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The modern pig farm: efficiency at environmentally-destructive levels

The modern American piggery houses thousands of pigs and gets thousands of animals ready for slaughter every single month. Given the huge volume of modern pig farms, the waste produced by such outfits can reach shocking and horrific levels. Let’s face it-pig feces don’t exactly smell like a bunch of roses. However, when a pig is raised in the traditional way in a spacious barn with a floor lined with dry straw, the stench isn’t very bad.

In fact, with the proper organic controls, free range organic pig feces and waste actually don’t smell at all since they are processed in a way that integrates with the Earth’s natural nitrogen cycle. Not surprisingly, this is the comforting and familiar image many big time pork packing and pork raising corporations would like us to believe regarding their operations. Well, the difference between a traditional pig farm and modern pig factory farms are as stark as black and white.

Modern pig farms stuff as many pigs in living crates as possible. Everything is almost completely automated. The modern pig grow out operation involves tiny metal spaces where many of the full grown pigs can’t turn around. Their feed, water, air, and temperature are automatically controlled from a central source. All their wastes are automatically pumped out of their metal pens and go into vast lagoons of pig shit.

Talk about a smelly business.

These lagoons of pig droppings cultivate certain bacteria that disinfect the pig feces. Once the manure has been lying in the lagoon for a long enough time, it is then pumped out and sprayed into the air. That’s right-pig manure is aerially blasted onto surrounding land. If you have ever driven by a pig farm and caught some bad wind-you can be sure it’s not the Taco Bell burrito you had at last night’s game. The smell of these airborne manure blasts are enough to make anyone retch and heave for hours.

Think of the nastiest smell you’ve had the displeasure of smelling and multiply that by, say, several million times in severity. That’s the smell of the modern pig farm. Thanks to inhumane concentrations of otherwise smart and sentient pigs, pig farm crank out millions of tons of liquefied pig waste every single year. This produces nothing but bad news for the environment.

Cows Grazing Pasture

Industrial demand for meat and dairy leads to wide-scale environmental impact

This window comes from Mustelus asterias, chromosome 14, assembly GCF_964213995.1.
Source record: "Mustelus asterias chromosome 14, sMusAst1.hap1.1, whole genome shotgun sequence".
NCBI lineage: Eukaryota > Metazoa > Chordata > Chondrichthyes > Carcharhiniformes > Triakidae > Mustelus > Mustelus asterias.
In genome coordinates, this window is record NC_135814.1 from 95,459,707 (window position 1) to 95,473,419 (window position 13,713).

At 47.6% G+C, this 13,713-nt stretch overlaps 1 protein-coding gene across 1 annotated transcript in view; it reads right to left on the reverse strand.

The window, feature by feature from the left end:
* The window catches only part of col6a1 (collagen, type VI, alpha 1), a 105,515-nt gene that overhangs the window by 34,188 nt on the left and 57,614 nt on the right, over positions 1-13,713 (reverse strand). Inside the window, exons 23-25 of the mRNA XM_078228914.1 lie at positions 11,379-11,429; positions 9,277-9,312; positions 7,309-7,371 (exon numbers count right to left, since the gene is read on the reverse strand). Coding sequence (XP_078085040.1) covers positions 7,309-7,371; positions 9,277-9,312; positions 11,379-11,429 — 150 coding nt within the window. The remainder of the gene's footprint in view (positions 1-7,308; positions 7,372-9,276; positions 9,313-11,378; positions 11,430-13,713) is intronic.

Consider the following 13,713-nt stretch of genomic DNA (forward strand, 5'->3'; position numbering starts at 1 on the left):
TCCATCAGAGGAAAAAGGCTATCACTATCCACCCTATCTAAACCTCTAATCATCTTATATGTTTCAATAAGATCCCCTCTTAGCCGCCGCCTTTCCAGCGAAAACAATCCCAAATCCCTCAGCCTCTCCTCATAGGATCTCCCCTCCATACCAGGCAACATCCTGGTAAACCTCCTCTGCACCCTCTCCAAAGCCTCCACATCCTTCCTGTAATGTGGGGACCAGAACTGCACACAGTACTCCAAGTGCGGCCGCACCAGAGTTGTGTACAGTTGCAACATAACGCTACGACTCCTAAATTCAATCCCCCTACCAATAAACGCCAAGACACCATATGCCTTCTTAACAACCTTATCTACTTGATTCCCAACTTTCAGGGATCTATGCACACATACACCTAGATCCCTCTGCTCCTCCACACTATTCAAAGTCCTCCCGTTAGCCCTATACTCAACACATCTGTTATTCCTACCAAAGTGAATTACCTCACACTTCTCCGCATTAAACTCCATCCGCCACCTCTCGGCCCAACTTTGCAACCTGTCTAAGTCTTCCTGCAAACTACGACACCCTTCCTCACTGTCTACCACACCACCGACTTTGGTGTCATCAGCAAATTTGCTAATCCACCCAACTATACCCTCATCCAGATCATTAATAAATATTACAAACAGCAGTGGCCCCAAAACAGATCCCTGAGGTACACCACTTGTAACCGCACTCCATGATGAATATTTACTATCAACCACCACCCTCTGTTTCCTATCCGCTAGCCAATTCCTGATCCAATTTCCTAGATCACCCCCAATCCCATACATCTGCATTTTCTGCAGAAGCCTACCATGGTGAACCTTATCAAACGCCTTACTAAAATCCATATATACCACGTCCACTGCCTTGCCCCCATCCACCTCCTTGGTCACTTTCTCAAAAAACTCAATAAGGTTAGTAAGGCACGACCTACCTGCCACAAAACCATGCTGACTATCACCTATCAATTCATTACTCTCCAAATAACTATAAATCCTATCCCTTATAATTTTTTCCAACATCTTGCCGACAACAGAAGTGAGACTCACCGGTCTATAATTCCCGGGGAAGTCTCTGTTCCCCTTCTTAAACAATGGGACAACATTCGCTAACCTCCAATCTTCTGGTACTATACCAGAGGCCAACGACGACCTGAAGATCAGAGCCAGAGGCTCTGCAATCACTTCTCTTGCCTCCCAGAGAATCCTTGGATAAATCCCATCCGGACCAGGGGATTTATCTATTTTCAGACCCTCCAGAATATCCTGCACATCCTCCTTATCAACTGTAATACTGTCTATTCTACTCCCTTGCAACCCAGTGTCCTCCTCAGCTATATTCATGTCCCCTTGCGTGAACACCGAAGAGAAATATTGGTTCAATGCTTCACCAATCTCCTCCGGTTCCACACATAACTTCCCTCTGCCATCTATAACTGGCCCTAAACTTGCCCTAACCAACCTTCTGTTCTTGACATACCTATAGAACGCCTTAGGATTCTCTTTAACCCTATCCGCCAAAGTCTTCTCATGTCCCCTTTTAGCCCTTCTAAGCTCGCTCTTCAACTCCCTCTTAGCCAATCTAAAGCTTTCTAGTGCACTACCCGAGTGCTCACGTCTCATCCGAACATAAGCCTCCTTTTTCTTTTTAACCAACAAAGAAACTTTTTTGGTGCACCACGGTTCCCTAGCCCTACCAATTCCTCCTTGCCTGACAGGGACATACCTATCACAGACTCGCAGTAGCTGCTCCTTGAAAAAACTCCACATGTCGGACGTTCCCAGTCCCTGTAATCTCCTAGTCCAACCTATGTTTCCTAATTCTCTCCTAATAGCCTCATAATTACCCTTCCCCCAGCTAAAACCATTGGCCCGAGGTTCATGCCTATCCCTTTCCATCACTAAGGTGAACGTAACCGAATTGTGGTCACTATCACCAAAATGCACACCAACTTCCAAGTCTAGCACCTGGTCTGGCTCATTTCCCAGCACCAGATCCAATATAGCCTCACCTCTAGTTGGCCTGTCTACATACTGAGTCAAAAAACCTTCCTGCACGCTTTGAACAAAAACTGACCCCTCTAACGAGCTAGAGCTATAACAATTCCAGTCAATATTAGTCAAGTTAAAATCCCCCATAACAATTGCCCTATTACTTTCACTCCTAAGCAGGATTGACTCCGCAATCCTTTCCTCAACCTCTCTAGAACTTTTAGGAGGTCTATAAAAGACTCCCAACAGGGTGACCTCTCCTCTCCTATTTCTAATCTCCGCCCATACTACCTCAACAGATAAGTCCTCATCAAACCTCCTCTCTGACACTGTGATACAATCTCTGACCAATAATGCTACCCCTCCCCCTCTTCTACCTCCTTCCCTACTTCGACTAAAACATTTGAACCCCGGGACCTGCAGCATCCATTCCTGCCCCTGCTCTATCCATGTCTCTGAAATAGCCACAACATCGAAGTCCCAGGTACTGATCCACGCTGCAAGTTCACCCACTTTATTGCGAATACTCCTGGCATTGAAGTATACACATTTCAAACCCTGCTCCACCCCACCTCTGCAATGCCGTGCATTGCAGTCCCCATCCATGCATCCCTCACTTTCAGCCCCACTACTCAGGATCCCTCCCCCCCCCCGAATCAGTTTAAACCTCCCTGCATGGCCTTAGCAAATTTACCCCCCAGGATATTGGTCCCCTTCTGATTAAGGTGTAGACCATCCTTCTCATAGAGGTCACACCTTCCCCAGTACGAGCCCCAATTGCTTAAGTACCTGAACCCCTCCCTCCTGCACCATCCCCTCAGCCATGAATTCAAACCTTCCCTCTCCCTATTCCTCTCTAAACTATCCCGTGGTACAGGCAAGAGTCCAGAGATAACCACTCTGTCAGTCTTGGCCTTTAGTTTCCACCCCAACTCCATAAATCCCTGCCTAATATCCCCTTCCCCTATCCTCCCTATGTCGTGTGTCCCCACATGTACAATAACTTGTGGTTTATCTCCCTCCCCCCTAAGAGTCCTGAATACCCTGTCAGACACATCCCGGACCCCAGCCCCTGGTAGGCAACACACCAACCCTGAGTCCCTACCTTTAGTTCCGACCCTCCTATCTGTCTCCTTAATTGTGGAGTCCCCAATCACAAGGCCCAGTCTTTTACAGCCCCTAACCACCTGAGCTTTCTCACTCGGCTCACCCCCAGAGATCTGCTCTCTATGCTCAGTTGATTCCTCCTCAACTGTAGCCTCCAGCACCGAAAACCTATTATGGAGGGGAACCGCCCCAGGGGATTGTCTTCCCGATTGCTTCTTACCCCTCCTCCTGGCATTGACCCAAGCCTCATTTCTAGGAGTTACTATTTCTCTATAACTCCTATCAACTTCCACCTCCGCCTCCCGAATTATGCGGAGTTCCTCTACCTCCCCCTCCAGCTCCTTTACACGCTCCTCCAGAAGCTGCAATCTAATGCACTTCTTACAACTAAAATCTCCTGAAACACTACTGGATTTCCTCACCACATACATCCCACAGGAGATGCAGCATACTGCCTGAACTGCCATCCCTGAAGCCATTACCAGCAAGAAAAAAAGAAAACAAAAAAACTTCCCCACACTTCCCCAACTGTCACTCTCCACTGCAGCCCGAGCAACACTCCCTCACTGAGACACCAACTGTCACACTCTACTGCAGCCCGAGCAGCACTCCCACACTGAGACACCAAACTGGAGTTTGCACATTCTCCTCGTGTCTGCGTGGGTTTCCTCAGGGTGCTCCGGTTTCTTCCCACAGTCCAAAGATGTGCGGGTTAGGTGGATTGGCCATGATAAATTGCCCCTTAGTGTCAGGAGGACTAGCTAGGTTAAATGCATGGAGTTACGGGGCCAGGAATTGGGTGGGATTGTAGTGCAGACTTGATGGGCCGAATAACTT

Class perceptions aside, the massive demand for meat products and dairy by the emerging world’s fast-growing middle and upper classes can spell nothing short of a global environmental disaster. How do I know? Well, you only need to look at the environmental impact of large-scale dairies and livestock yards in the United States to get a clue as to the massive scale we’ll be faced with if this technology is adopted by the rest of the meat-hungry world. How bad can it get? Pig farms are a great illustration of what we’re up against.

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The High Cost of a High End Diet

After reading veteran journalist David Kirby’s ‘Animal Factory: The Looming Threat of Industrial Pig, Dairy and Poultry Farms to Humans and the Environment,’ I reflected quite a bit on my travels. Frankly, the trends outlined by Kirby frightened me because I see it spreading, like a nasty cancer, all over the world. I’ve traveled quite a bit over the years and one thing I notice when I visit a developing country is that meat is considered a status symbol.

Well, to put it in more precise terms, the more meat you eat, the higher the likelihood you’re middle class. In many developing countries, eating primarily vegetables is, if not looked down upon as ‘low class’, definitely considered part of the trappings of a non-middle class background. Not surprisingly, as economies develop, their meat consumption skyrockets. For example, prior to China’s economic modernization and market opening in the late 1970s, most people ate only vegetables and the occasional fish.

Now that China’s GDP continues to chug along at sustainable and elevated rates, meat consumption has exploded. So has the incidence rates of health conditions associated with high fat and high cholesterol diets like obesity, heart disease, certain forms of cancer, and, of course, Type 2 Diabetes. I’ve always found the class dimensions of food very interesting because in the United States and Europe, a veggie-heavy or veggie-leaning diet is often considered ‘smarter’ or classier-at least in significantly large circles.

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